When writers get rejected by a publishing house, a number of reasons are given – bad writing, no market, publisher has already covered the topic, too expensive, etc. Sometimes, there’s no reason at all. What the public at large can agree on is that the value of a book has decreased, and many are quick to blame Amazon for the fact that publishers have to be very selective about what they invest in. In fact, independent bookstores, Barnes and Noble, Target and Wal-Mart refuse to stock Amazon titles or sell the kindle, while publishers just can’t afford to shut the giant out. But, dig a little bit deeper and there’s a harder truth to swallow about why business is so tough.
To understand the growing canyon of a problem in the publishing industry, we have to review the life of a bestseller. This is how it goes:
- Publishers print bestsellers in bulk to supply copies for merchandising walls at bookstores.
- When a book passes its prime in the spotlight, the bookstore takes down the wall, and has to return the many copies that are left over.
- If it is a mass-market paperback, the front cover gets torn off, the book gets ripped in two and thrown in the garbage, and then all the covers are bundled together and sent back to the publisher.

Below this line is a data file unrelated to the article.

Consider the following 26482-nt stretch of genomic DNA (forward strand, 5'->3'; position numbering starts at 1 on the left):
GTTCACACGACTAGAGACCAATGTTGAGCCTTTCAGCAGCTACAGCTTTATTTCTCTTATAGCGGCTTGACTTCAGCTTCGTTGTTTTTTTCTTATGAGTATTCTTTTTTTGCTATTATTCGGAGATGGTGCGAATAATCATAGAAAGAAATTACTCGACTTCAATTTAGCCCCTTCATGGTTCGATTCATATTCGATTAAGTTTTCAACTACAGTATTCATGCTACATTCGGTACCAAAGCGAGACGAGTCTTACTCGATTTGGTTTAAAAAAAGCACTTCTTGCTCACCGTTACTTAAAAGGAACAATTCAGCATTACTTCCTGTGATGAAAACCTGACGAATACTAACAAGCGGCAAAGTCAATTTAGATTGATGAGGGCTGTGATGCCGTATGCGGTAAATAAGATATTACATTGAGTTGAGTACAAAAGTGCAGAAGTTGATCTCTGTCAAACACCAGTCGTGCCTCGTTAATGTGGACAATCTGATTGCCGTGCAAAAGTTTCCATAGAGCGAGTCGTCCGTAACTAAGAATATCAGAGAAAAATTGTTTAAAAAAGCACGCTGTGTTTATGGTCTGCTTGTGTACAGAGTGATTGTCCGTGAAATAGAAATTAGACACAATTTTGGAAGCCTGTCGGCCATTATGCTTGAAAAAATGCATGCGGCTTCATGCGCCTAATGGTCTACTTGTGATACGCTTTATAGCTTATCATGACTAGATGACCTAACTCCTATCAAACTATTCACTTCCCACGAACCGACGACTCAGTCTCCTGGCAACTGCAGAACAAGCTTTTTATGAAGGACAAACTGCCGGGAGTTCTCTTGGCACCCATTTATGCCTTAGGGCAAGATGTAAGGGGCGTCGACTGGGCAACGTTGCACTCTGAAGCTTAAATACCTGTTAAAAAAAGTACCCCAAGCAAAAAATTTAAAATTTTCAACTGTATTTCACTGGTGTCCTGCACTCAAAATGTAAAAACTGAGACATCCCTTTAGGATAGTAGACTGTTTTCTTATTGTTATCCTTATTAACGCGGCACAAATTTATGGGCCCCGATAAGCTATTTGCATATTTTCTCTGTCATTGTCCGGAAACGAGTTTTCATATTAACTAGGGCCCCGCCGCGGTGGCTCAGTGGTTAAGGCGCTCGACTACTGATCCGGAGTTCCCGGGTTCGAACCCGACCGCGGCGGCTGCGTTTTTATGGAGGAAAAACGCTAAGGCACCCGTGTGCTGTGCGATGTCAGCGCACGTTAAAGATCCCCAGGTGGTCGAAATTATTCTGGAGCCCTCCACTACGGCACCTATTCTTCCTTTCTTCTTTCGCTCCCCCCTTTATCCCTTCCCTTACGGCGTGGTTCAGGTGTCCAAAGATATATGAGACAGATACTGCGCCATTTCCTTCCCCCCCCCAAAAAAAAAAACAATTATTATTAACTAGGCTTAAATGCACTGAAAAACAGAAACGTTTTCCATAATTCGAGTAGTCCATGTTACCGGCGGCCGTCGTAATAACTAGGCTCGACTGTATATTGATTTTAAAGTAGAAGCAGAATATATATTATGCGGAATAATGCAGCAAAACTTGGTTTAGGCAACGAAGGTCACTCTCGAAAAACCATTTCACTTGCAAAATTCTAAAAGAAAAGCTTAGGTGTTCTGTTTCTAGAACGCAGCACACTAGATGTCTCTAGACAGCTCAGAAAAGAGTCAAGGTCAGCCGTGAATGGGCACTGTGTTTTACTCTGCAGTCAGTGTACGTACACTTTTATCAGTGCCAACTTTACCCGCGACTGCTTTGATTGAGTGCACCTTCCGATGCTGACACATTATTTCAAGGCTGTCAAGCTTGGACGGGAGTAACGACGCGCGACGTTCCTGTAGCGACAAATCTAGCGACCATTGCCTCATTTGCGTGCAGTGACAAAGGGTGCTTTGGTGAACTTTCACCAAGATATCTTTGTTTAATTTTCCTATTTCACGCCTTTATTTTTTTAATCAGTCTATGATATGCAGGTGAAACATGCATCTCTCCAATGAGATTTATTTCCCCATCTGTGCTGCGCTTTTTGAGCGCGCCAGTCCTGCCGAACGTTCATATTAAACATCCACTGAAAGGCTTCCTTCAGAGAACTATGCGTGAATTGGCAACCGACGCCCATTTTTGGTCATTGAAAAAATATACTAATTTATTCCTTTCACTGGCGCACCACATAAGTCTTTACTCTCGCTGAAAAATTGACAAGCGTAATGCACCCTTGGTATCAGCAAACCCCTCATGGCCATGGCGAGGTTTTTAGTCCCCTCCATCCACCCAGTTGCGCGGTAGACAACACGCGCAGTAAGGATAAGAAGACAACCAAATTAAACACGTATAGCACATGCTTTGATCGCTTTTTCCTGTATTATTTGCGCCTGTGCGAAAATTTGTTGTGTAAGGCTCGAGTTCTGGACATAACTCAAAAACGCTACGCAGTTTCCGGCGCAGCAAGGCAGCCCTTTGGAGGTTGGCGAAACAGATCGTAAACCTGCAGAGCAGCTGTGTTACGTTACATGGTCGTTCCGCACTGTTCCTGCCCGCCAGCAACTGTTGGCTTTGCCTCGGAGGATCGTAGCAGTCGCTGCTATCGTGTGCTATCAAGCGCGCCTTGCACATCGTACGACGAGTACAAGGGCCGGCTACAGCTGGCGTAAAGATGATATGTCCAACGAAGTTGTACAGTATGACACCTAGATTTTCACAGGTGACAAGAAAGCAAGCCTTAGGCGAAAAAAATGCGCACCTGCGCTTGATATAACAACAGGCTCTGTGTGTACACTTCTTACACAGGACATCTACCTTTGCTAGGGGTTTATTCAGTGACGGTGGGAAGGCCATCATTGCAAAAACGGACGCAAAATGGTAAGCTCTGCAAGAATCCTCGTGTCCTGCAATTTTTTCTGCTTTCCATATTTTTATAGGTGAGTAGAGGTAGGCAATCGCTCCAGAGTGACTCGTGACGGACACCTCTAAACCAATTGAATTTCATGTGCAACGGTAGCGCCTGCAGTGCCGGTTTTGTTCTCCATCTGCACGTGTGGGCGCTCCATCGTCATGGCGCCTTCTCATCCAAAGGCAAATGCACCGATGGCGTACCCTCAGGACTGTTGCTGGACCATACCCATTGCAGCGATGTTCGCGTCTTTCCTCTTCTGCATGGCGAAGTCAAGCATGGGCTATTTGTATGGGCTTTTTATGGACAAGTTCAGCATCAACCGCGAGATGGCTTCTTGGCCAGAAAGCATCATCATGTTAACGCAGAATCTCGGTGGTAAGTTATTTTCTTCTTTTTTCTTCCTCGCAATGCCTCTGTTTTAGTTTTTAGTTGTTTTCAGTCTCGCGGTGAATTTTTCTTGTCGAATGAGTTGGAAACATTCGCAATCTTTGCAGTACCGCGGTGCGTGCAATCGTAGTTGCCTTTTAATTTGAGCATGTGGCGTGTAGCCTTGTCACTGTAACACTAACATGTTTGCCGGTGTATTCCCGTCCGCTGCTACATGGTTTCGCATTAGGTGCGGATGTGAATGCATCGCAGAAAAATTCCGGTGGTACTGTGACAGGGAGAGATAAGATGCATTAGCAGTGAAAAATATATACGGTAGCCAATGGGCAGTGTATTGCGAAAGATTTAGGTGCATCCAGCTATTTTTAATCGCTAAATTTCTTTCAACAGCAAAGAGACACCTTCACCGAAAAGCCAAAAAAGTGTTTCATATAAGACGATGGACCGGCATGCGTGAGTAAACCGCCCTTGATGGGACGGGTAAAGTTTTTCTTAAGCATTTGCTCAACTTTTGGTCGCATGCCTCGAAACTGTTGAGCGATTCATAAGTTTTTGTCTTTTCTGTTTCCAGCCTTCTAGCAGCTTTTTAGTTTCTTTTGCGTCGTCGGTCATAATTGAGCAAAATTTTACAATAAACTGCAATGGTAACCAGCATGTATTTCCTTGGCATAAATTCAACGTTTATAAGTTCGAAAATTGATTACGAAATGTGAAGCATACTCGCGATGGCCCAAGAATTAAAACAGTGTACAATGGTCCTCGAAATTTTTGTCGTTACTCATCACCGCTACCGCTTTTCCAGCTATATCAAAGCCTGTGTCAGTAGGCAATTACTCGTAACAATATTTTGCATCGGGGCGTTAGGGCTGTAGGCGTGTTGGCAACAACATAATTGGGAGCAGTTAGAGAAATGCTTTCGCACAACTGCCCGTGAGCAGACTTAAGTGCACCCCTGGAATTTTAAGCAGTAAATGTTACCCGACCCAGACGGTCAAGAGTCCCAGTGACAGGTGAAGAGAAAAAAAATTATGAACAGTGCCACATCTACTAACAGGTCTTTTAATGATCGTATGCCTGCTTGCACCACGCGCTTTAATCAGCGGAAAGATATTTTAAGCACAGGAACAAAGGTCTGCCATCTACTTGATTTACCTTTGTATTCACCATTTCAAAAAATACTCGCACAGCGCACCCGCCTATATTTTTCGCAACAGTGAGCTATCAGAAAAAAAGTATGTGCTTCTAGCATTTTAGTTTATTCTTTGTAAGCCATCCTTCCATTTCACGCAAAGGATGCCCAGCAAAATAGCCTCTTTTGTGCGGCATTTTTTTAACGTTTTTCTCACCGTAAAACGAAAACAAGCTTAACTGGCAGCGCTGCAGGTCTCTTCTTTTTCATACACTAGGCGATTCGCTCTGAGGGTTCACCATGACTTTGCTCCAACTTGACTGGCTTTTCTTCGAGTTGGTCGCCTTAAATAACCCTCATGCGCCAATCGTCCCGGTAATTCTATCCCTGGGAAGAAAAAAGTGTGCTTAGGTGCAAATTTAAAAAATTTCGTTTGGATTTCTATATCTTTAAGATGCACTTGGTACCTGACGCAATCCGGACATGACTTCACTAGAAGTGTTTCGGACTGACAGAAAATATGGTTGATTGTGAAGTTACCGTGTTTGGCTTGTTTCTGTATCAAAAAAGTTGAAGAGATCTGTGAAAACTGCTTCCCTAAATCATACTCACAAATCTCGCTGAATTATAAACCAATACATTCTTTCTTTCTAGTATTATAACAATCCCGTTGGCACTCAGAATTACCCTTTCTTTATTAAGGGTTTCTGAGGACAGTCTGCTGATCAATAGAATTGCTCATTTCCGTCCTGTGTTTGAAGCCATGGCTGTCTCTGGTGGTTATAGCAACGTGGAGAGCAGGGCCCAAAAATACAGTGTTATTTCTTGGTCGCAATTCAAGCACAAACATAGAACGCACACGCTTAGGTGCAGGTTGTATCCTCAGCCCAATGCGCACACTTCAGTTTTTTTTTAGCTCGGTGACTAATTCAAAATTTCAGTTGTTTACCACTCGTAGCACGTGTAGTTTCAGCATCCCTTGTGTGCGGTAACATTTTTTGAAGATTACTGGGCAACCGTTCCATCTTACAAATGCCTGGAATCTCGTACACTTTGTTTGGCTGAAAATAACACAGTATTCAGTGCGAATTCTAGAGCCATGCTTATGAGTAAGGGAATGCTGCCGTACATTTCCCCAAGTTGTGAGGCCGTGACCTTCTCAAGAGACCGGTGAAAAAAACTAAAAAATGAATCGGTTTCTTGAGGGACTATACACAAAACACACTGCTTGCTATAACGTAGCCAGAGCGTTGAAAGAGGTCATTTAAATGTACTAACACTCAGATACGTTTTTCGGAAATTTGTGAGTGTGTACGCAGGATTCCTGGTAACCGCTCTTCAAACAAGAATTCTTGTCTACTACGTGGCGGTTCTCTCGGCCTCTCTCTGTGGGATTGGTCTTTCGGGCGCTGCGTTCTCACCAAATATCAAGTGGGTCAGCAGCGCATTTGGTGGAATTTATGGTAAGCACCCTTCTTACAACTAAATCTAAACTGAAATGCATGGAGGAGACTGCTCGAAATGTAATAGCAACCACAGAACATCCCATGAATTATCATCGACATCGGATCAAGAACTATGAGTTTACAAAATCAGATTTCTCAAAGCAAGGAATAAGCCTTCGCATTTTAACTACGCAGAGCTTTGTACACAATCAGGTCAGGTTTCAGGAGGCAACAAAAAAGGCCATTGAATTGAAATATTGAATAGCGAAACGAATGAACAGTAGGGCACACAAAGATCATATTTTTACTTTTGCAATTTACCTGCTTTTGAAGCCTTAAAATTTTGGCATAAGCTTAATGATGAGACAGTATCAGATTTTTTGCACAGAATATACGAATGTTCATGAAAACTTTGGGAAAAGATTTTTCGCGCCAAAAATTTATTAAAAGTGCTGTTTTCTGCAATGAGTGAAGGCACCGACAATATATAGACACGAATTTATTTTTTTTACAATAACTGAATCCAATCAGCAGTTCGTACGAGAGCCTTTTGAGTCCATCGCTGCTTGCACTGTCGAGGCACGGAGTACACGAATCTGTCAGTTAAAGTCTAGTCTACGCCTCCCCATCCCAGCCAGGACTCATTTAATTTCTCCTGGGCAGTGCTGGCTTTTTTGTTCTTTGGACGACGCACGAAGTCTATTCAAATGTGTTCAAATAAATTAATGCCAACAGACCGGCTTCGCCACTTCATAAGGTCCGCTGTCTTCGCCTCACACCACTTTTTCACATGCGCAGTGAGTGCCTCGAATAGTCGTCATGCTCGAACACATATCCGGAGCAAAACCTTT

- The publisher issues the bookstore a full refund for the unsold books.
This modus operandi is as old as the bookstore-publisher relationship and is about as useful as moving one pile of rocks from one side of the yard to the other. Imagine if any other types of retailers put their brand new merchandise on a steep sale, placed it right at the front of the store, took away all incentive for people to go in and look around, and then hoped to make a (big) profit.
What many publishers don’t talk enough about is that they have the resources, and in some cases, the foresight, to win. As in, they can take the content creation, distribution and sales process over. And bookstores probably could as well. Distributors becoming producers is nothing new. In 2005, Amazon acquired CreateSpace before self-publishing had hit the mainstream. Today, Amazon not only produces its own content, but it holds annual competitions to endear itself to writers and future content creators.
The bestseller is a prime example of a redundant, sad loop in an industry that puts a lot of resources into very few things. Many first-time (or small-time) writers have trouble finding their place when publishers are so focussed on forcing their B2B sales model to work. It’s hard to get published not because of the proliferation of e-books, online shopping, or Amazon. The real reason – apart from writing – is often the fact that the ecosystem the publishing and book sales community lives in is just too difficult for many new names to thrive in.